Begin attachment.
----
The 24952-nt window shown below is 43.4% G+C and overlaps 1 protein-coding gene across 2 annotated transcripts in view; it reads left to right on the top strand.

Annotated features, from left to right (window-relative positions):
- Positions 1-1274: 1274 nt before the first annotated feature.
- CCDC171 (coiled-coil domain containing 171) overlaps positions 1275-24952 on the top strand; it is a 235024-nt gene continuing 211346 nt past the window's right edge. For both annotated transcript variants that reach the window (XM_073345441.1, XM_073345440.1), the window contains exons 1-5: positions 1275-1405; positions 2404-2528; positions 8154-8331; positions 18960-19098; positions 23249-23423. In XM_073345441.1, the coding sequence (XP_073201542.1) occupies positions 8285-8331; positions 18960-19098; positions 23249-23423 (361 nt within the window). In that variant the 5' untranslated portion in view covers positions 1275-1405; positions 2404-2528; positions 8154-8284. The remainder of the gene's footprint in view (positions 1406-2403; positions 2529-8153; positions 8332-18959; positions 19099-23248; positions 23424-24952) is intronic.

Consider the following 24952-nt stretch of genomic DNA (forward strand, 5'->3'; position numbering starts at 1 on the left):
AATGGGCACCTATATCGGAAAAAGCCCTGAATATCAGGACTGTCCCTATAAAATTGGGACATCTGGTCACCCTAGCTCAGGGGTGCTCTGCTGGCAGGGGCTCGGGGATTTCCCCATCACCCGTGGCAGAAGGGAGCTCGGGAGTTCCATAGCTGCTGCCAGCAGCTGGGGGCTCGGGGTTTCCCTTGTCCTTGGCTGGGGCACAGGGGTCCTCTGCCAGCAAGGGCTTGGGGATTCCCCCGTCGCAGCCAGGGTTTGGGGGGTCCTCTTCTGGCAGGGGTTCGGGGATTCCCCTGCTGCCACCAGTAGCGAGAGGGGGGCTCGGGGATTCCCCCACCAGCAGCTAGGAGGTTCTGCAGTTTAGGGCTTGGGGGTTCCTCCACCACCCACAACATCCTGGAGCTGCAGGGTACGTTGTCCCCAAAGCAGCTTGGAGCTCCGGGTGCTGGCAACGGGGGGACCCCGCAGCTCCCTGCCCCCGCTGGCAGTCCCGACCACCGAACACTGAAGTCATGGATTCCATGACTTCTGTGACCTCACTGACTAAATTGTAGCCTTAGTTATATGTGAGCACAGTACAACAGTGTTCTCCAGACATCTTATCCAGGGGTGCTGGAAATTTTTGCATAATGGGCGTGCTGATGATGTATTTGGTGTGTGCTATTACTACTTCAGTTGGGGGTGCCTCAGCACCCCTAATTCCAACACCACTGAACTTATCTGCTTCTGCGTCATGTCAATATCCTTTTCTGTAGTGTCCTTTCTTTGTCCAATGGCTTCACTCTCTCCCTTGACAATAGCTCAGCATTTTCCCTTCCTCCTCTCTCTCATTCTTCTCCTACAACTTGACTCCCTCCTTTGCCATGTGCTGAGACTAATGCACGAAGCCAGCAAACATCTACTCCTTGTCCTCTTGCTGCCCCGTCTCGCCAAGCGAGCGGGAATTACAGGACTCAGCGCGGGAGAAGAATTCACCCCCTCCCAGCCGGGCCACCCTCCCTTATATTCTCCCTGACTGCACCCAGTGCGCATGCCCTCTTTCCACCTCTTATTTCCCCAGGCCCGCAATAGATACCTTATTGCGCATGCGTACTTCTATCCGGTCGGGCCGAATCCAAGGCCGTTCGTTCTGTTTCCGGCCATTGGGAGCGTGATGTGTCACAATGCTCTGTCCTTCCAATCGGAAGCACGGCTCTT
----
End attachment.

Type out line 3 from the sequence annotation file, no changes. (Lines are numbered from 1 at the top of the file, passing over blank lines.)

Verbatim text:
- Positions 1-1274: 1274 nt before the first annotated feature.